I don't believe the suggested "invasion of privacy" issue is a major concern in this situation. Nor would I give great weight to any arguments that revealing his name might have negative impact on his career or on his current employer. There might be impact in all of those areas, but any possible negative consequences related to his privacy or to his career don't appear to me to outweigh a duty to publish the story with Martinez's name included.

So, it comes down to assessing the potential safety risk to Deuce Martinez and his family if he is identified in the story.

That becomes a judgment call. Gather all the facts possible. Verify and scrutinize and make sense of those facts. Consider any missing pieces of the puzzle and how they could change things if known. Hear as many opinions as possible from diverse sources. Identify and recognize various motives of the stakeholders, including the journalists. Examine and challenge any assumptions.

Then explore various possible actions - a minimum of three alternatives is essential - and make a good decision. In this case, The Times could use his full name, use no name at all or use his surname but shield his identity at least partially by substituting his nickname for his given name and withholding family information.

My one concern is whether Times editors went far enough in seeking additional input from knowledgeable, independent individuals who could assess the potential risks to Martinez's personal safety and that of his family. I understand that they heard the views of Agency officials and Bob Bennett, the attorney representing Martinez. Obviously, those voices are connected to the story. They are not independent from the ethical issue to be resolved, whether to use Deuce Martinez's name in the story. Was it possible for the Times to find and hear from additional "independent" voices who might meaningfully assess potential risk to Martinez's personal safety or that of his family?

In the end, this case comes down to a judgment call.

Times executive editor Bill Keller and his colleagues had to make an ethical decision based on which principle deserved the greatest weight. They chose publishing an accurate, precise and substantive account of an important issue that included Deuce Martinez's name. Additionally, they honored the principle of independence through their process of including various key stakeholders in the deliberations. They were transparent and accountable in giving readers information on why and how they made their decisions. And, it appears they attempted to give some weight to the principle that lost out, the concern for potential, personal safety harm to Deuce Martinez. Times editors said they were judicious in what information they reported about him. They chose not to use his real first name, only his nickname (though it's hard to gauge what real level of protection that gave him). They did not report revealing details about his family.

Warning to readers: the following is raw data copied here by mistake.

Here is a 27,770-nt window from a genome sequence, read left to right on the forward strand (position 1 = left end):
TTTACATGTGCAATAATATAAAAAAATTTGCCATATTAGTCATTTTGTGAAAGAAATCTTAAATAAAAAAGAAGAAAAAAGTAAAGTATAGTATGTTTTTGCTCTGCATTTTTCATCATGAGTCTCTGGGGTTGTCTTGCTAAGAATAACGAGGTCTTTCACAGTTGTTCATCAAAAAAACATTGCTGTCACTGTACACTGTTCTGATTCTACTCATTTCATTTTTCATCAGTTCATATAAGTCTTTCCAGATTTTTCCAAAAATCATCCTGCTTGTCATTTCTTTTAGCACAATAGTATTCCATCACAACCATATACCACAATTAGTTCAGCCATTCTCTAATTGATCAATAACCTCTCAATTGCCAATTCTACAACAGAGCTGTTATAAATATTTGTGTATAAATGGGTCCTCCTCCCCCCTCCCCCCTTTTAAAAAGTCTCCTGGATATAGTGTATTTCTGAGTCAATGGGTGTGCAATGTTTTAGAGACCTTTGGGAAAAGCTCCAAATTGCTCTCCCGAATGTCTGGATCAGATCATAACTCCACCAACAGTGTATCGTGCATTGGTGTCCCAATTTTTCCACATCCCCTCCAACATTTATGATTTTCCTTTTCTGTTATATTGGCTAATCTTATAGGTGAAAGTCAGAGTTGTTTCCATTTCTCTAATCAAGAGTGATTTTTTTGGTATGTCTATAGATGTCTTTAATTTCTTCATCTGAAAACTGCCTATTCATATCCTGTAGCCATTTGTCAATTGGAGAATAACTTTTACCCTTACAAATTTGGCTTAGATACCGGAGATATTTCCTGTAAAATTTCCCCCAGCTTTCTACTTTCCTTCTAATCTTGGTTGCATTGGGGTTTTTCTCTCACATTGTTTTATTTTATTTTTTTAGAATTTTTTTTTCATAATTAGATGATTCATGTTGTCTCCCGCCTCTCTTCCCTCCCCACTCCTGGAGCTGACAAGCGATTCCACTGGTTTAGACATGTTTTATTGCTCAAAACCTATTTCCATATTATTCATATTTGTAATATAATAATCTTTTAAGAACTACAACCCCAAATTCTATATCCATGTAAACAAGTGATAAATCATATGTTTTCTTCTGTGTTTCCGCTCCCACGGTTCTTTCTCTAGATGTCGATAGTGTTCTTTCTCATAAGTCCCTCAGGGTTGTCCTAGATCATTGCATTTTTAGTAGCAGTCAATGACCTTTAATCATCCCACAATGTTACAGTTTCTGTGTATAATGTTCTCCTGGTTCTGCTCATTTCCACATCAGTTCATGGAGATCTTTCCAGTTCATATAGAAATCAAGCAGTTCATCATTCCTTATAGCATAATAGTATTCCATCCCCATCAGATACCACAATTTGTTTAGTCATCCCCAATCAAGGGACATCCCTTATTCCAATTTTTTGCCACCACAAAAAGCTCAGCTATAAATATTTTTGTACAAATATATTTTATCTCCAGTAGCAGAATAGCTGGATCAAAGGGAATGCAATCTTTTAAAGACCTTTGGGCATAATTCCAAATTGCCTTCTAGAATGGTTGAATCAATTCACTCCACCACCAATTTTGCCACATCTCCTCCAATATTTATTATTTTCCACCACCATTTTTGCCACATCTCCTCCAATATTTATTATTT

Ethics is about principles and process. Well-intentioned, thoughtful people can and will disagree.

Saturday, 5 July 2008

Pune Journalists react to CM's proposal on State Press Council

An important reason why several Pune journalists do not support the proposal to set up Press Council of Maharashtra (PCM) is that they believe the Press Council of India has failed in disciplining the erring journalists or those in power who try to curb the freedom of expression. What is the point in creating an additional council when we already have Press Council of India adjudicating the issues, with whatever impact it can create, they wonder. Almost every journalist feels that the recent vandalism in Thane and Pune were law and order issues that has to be dealt with by the police and the courts of law and not by a press council.

Arvind Gokhale, the deputy editor of Loksatta group of Marathi dailies, does not find any substance in the proposal. The PCI has not been able to function as an effective watchdog on the Press. How do you expect its state version to be effective? It will not be definitely useful to prevent physical violence against the press and the journalists. It is the responsibility of those who run the government to create a culture that will ensure a democratic way to express dissent through the columns of the newspapers.

Prof Arun Sadhu, who headed University of Pune's Department of Communication and Journalism, warns fellow journalists about the intentions of the state's political masters. He says: When the state plans to intervene in the functioning of the media, the media should beware. The PCI is a different thing; it's a body that came into being by an act of parliament. Its code is the only reasonable code of ethics for the press in India. There is no sense in Maharashtra government forming a different code.